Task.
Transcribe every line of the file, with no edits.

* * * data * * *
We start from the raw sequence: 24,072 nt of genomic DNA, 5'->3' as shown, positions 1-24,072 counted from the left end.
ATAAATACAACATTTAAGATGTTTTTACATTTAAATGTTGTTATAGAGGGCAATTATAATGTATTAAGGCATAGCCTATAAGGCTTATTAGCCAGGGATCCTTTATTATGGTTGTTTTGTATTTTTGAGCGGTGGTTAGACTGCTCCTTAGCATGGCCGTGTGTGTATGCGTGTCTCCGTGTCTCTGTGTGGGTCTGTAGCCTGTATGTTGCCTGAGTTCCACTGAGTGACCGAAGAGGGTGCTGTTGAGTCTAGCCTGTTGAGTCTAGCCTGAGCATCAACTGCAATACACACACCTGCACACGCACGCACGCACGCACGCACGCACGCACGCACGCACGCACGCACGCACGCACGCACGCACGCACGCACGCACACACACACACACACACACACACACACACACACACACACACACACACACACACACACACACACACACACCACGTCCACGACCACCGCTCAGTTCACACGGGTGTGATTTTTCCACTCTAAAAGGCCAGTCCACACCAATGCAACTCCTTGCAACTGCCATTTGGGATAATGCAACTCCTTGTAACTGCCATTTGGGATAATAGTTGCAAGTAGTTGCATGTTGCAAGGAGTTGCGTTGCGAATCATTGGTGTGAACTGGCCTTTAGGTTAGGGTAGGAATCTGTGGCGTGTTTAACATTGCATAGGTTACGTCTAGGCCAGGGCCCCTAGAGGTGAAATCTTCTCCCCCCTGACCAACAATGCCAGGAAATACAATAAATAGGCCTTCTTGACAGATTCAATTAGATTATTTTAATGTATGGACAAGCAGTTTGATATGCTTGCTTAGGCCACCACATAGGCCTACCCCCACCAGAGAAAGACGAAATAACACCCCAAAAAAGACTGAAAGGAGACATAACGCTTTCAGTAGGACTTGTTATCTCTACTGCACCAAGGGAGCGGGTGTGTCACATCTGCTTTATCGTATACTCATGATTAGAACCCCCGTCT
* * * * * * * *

We start from the raw sequence: 24,072 nt of genomic DNA, 5'->3' as shown, positions 1-24,072 counted from the left end.
ATAAATACAACATTTAAGATGTTTTTACATTTAAATGTTGTTATAGAGGGCAATTATAATGTATTAAGGCATAGCCTATAAGGCTTATTAGCCAGGGATCCTTTATTATGGTTGTTTTGTATTTTTGAGCGGTGGTTAGACTGCTCCTTAGCATGGCCGTGTGTGTATGCGTGTCTCCGTGTCTCTGTGTGGGTCTGTAGCCTGTATGTTGCCTGAGTTCCACTGAGTGACCGAAGAGGGTGCTGTTGAGTCTAGCCTGTTGAGTCTAGCCTGAGCATCAACTGCAATACACACACCTGCACACGCACGCACGCACGCACGCACGCACGCACGCACGCACGCACGCACGCACGCACGCACGCACGCACGCACGCACACACACACACACACACACACACACACACACACACACACACACACACACACACACACACACACACACACCACGTCCACGACCACCGCTCAGTTCACACGGGTGTGATTTTTCCACTCTAAAAGGCCAGTCCACACCAATGCAACTCCTTGCAACTGCCATTTGGGATAATGCAACTCCTTGTAACTGCCATTTGGGATAATAGTTGCAAGTAGTTGCATGTTGCAAGGAGTTGCGTTGCGAATCATTGGTGTGAACTGGCCTTTAGGTTAGGGTAGGAATCTGTGGCGTGTTTAACATTGCATAGGTTACGTCTAGGCCAGGGCCCCTAGAGGTGAAATCTTCTCCCCCCTGACCAACAATGCCAGGAAATACAATAAATAGGCCTTCTTGACAGATTCAATTAGATTATTTTAATGTATGGACAAGCAGTTTGATATGCTTGCTTAGGCCACCACATAGGCCTACCCCCACCAGAGAAAGACGAAATAACACCCCAAAAAAGACTGAAAGGAGACATAACGCTTTCAGTAGGACTTGTTATCTCTACTGCACCAAGGGAGCGGGTGTGTCACATCTGCTTTATCGTATACTCATGATTAGAACCCCCGTCT